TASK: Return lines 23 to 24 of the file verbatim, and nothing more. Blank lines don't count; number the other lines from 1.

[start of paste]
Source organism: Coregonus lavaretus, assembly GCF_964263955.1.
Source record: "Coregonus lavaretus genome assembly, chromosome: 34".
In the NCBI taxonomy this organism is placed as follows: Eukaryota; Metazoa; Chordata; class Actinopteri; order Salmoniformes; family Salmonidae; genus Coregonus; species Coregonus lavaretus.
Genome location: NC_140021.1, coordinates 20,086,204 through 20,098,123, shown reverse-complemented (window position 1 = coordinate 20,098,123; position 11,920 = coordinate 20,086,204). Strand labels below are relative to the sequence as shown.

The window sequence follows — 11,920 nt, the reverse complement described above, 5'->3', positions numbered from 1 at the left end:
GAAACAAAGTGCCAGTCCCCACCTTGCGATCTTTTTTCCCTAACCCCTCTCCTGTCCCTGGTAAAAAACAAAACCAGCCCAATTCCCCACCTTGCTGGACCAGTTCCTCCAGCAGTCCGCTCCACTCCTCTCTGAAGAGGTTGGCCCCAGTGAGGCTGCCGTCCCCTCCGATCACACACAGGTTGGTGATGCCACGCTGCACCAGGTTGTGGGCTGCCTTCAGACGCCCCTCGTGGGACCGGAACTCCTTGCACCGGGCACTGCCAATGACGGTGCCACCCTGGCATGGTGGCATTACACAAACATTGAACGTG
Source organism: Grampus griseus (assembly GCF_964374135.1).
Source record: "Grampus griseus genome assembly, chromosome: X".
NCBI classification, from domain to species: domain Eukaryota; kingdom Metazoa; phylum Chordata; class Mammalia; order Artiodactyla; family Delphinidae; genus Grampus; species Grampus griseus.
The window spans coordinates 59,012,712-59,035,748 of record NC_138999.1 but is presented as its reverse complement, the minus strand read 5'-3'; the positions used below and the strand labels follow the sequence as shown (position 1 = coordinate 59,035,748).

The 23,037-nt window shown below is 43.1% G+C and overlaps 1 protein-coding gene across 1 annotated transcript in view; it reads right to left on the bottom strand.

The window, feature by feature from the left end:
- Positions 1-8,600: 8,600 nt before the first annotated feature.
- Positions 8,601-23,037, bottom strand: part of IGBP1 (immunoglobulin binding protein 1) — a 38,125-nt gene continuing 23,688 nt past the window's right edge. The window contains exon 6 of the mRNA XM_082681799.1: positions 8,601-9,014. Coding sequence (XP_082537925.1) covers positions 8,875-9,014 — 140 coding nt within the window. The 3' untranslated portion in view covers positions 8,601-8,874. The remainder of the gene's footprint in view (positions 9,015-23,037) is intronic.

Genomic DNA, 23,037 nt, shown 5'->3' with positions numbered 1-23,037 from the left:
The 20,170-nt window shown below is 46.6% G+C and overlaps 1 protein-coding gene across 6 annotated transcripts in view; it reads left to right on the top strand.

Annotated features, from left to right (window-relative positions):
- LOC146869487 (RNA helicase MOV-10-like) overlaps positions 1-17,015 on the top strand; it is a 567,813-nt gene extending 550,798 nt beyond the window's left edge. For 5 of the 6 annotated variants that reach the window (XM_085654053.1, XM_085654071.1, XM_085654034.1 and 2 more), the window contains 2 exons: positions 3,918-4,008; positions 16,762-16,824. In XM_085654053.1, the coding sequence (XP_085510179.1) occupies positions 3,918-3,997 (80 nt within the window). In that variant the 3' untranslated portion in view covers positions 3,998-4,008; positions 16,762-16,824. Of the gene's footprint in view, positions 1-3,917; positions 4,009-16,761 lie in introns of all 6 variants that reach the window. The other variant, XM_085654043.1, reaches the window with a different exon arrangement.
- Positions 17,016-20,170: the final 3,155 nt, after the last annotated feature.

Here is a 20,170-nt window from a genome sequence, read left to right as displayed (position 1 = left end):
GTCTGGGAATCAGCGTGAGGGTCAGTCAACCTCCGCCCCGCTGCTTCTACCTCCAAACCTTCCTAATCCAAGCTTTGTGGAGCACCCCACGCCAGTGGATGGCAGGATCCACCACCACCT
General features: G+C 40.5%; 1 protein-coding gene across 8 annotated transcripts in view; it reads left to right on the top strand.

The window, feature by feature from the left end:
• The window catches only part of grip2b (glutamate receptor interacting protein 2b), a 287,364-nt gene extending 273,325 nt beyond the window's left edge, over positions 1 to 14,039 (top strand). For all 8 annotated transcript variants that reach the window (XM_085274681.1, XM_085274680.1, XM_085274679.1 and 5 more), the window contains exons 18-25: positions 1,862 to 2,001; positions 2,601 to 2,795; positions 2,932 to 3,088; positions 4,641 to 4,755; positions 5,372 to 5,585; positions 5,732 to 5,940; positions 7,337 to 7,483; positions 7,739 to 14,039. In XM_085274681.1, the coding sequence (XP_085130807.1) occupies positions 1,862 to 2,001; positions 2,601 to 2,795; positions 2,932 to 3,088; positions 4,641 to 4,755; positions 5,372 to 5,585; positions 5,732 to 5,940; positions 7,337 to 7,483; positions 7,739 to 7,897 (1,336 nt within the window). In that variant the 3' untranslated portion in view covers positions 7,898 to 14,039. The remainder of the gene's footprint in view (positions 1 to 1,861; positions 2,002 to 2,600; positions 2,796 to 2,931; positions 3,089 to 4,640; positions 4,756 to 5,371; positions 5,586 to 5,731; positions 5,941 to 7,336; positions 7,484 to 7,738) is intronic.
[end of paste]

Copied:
The window, feature by feature from the left end:
• The window catches only part of grip2b (glutamate receptor interacting protein 2b), a 287,364-nt gene extending 273,325 nt beyond the window's left edge, over positions 1 to 14,039 (top strand). For all 8 annotated transcript variants that reach the window (XM_085274681.1, XM_085274680.1, XM_085274679.1 and 5 more), the window contains exons 18-25: positions 1,862 to 2,001; positions 2,601 to 2,795; positions 2,932 to 3,088; positions 4,641 to 4,755; positions 5,372 to 5,585; positions 5,732 to 5,940; positions 7,337 to 7,483; positions 7,739 to 14,039. In XM_085274681.1, the coding sequence (XP_085130807.1) occupies positions 1,862 to 2,001; positions 2,601 to 2,795; positions 2,932 to 3,088; positions 4,641 to 4,755; positions 5,372 to 5,585; positions 5,732 to 5,940; positions 7,337 to 7,483; positions 7,739 to 7,897 (1,336 nt within the window). In that variant the 3' untranslated portion in view covers positions 7,898 to 14,039. The remainder of the gene's footprint in view (positions 1 to 1,861; positions 2,002 to 2,600; positions 2,796 to 2,931; positions 3,089 to 4,640; positions 4,756 to 5,371; positions 5,586 to 5,731; positions 5,941 to 7,336; positions 7,484 to 7,738) is intronic.